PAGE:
Tag Archives: political framing

The REAL Reason Conservatives Win Even While Progressive Ideas are Favored

The following piece was written by Joe Brewer, a visionary and progressive activist practiced in political framing and thinking with values first. It makes some great points, drawing on deep human history. Thanks Joe, and pay special attention to his lines in bold.

The REAL Reason Conservatives Always Win

by on June 22, 2012 in Political Mind, Progressive Infrastructure, Social Movements

Have you ever wondered why it is that Progressives repeatedly lose ground in American politics?  We almost always have the facts on our side.  The experts agree with us.  Hell, a lot of us are the experts.  And yet history clearly shows that Conservatives have the best political game in town.  They dominate political discourse, establishing which frames shape the most important issues of the day.  Their values associated with rugged individualism, mass consumption, and a contempt for civil society are blasted at the American public through massive media outlets that they have acquired and built up over the last several decades.  And when the global economy melts down as a direct result of their economic and fiscal policies, who gets blamed?  In a word, liberals.

What’s going on here?  Why is it that Conservatives are so good at winning and Progressives produce a lackluster resistance at best?  The answer comes from a fundamental insight from evolutionary biology.  Stated simply, it goes like this: Continue reading

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The Republican Brain – the podcast

Chris Mooney has written a book The Republican Brain, that is getting a lot of attention. I have not gotten a chance to read it yet, but it is on my short list. Mooney is a journalist who takes a special interest in psychology and ideology. He has studied the studies and comes up with some interesting findings – they support the principles from which this blog is founded, mostly picked up from the work of George Lakoff. He supports the values based approach of communication. Mooney does a pretty good job of being respectful, conversational, and realistic when talking about academics – I’ve included a podcast from him below.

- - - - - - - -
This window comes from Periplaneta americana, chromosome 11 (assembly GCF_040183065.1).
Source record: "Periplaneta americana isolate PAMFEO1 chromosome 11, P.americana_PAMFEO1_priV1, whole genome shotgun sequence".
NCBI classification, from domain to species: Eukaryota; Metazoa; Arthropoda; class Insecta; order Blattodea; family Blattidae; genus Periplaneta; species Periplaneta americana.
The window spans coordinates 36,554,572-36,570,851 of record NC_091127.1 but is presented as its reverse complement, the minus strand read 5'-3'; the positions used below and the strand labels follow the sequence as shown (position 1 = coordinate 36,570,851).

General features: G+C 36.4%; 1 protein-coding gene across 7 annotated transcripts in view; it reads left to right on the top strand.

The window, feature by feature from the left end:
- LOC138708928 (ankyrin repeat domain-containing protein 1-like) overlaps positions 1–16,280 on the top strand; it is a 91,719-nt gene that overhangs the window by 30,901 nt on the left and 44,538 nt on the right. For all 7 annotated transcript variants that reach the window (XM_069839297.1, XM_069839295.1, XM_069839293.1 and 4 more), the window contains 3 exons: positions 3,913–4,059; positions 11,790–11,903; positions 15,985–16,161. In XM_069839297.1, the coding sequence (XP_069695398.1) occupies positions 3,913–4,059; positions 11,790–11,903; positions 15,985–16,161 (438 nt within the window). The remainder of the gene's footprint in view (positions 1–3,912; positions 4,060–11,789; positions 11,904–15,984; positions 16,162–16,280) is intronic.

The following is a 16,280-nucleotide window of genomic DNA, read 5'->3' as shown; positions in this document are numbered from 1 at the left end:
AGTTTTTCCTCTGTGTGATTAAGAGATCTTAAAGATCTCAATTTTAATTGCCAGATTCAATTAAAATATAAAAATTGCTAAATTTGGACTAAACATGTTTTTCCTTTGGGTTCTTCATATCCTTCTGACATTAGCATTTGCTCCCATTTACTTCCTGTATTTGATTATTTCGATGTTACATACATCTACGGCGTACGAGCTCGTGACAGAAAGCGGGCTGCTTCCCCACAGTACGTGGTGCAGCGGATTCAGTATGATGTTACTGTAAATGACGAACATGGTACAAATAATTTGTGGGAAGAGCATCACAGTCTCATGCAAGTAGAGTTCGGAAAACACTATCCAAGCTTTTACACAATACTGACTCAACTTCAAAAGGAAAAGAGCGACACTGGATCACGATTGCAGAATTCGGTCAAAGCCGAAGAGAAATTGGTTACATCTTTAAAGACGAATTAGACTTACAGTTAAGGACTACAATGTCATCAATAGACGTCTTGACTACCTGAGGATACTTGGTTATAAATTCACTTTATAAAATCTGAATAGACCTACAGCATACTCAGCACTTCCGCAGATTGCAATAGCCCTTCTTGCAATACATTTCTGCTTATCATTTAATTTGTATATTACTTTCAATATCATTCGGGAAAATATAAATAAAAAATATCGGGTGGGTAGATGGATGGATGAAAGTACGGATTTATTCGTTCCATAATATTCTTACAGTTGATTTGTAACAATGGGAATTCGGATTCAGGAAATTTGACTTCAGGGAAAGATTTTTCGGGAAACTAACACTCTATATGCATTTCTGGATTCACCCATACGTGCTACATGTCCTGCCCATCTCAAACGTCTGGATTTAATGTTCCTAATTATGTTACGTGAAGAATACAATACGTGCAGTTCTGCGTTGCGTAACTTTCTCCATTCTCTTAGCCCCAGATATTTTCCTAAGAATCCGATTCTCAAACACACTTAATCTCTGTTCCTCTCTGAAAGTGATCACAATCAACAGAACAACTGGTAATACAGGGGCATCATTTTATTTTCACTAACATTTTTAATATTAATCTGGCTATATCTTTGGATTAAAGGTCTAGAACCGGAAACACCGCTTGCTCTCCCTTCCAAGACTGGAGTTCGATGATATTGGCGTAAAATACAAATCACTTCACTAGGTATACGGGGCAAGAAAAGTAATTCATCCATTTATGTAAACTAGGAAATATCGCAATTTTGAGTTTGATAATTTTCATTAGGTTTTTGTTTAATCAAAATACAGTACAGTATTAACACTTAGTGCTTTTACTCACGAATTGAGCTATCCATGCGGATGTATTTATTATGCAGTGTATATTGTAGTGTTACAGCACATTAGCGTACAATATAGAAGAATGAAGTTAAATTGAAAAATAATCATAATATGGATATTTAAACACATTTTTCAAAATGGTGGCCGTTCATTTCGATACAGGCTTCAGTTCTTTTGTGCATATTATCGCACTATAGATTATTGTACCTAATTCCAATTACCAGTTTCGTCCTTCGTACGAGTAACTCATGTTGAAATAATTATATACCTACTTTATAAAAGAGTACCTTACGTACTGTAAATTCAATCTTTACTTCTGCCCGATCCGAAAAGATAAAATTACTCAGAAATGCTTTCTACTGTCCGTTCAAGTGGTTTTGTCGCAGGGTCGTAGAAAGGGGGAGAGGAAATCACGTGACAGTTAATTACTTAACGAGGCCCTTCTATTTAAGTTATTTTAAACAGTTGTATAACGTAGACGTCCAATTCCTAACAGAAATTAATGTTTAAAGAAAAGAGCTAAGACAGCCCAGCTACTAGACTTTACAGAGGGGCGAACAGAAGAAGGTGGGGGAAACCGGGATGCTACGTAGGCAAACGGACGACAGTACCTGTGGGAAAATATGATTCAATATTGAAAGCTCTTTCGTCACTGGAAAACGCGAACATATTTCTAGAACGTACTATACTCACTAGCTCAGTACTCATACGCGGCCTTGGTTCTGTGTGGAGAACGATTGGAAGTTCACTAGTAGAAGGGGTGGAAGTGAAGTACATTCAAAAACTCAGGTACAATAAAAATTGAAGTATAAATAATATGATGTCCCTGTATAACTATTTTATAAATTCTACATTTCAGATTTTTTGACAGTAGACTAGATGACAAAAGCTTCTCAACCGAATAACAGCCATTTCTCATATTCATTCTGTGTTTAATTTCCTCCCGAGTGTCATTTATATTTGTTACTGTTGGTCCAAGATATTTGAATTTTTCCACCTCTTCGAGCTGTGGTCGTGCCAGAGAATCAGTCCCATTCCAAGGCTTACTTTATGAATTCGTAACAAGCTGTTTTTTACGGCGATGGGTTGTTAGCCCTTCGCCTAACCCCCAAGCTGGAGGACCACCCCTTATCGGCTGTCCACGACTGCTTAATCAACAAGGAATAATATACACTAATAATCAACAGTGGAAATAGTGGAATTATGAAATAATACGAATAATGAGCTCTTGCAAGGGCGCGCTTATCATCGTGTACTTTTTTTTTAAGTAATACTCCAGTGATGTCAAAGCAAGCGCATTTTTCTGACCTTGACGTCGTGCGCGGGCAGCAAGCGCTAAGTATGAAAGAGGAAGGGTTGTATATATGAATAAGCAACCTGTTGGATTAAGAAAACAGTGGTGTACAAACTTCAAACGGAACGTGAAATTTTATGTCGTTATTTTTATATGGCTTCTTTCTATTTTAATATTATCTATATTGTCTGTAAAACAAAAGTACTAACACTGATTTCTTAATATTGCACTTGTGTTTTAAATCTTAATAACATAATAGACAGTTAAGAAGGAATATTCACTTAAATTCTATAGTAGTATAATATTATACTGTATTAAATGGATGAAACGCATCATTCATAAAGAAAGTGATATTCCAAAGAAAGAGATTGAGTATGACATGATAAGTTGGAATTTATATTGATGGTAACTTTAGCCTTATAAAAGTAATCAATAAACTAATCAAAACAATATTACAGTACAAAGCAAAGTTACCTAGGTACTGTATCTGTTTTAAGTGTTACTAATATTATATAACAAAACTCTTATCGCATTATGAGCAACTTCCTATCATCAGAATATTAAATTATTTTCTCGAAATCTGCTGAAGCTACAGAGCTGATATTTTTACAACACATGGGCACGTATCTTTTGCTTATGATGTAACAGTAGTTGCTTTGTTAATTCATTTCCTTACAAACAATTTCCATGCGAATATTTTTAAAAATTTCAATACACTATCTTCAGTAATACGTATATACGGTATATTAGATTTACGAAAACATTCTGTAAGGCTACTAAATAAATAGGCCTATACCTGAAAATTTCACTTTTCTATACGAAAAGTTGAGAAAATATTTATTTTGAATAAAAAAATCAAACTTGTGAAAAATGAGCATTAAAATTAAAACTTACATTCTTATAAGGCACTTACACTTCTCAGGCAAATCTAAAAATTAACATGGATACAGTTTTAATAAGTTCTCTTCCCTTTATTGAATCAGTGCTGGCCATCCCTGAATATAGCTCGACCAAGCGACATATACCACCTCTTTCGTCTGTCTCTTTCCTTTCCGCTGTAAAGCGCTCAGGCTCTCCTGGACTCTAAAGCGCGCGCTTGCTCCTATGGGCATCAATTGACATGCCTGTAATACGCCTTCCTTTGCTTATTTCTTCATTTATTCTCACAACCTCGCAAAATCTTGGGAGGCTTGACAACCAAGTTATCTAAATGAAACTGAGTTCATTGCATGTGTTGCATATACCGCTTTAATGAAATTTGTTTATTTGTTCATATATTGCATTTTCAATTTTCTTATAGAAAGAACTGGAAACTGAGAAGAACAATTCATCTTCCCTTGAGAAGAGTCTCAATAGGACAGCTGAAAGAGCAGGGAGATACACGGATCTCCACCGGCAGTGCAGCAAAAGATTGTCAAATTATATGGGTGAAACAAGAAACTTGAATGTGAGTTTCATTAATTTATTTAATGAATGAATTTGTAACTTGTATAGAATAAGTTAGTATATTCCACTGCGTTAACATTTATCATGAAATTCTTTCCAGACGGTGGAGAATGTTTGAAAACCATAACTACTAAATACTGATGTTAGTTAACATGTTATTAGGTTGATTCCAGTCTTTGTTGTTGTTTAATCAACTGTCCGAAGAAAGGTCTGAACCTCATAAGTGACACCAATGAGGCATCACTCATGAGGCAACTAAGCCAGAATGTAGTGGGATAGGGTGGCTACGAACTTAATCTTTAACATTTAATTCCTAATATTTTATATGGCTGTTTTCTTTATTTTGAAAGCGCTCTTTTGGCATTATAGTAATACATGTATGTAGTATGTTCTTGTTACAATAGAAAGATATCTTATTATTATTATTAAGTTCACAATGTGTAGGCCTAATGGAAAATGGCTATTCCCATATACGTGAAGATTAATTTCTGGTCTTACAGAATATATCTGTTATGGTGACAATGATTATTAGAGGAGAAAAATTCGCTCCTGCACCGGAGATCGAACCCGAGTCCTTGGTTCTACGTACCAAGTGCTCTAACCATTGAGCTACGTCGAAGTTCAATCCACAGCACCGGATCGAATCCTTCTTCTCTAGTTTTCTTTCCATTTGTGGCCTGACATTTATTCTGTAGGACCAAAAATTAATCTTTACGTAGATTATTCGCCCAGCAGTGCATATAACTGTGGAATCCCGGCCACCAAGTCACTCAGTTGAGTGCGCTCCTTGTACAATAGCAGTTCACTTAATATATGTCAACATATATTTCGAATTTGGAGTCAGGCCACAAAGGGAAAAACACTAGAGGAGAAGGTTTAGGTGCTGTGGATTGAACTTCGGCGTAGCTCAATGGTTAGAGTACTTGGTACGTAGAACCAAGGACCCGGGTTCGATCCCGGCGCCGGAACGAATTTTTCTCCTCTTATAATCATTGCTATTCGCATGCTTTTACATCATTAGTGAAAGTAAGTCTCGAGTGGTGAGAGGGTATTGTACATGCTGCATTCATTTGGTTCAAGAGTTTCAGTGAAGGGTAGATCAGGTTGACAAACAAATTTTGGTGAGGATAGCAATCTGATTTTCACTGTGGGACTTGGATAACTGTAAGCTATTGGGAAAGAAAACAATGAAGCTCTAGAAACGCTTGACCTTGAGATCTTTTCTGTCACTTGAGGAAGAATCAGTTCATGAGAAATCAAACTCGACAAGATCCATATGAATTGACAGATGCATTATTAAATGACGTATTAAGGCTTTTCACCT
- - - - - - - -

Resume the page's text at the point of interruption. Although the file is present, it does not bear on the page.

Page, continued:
“Arguing facts when the divide is about values doesn’t work” Mooney says (start listening around 29min – 31 for a good explanation of this). Think about news sources you actually trust; the news is relevantbecause of that trust, it would be irrelevant without it. When you hear an unbelievable news story cited, the first thing you want to know is “who says so?”, so that you can determine whether or not it is information to believe.

The recording is rather long so I will give you the very shortened version of the Cliff’s notes. Conservatives and Liberals tend to self select stories that support ideas they already believe in, however, liberals are much more willing to accept new information and be open to change. Liberals relish nuance, conservatives crave decisiveness. Liberals are messier, conservatives want order. Mooney talks about belonging to a club of sorts, and how the language we use philosophically indicates what club we’re in. If we can avoid that language, we are more likely to keep minds and doors open to change destructive ways.

The podcast is about fifty minutes, so if you have some drive time or similar – it’s an interesting discussion for armchair political scientists. If you want to hear some of the meat, hit it at about 29 minutes, then try again around 41 minutes for a bit of advice on how to connect from the perspective of a secular group. Here is the piece –  Chris Mooney Center for Inquiry The Republican Brain.

The bottom line is emotion. Everyone first thinks with their emotions. Those politicians that connect on that level will do better than those that don’t. These could be fear based or positive, but nuance and facts are still not winning elections. It is not against liberal values to show emotion, to show passion for what you believe in, even in the case of atheists. We can all find our moral code and work on a language to talk about it honestly and connect with folks no matter their political stripe.

We live in dynamic political times, you never know what meme will catch on – maybe it will be one that you created. Make it one of values, make it count.

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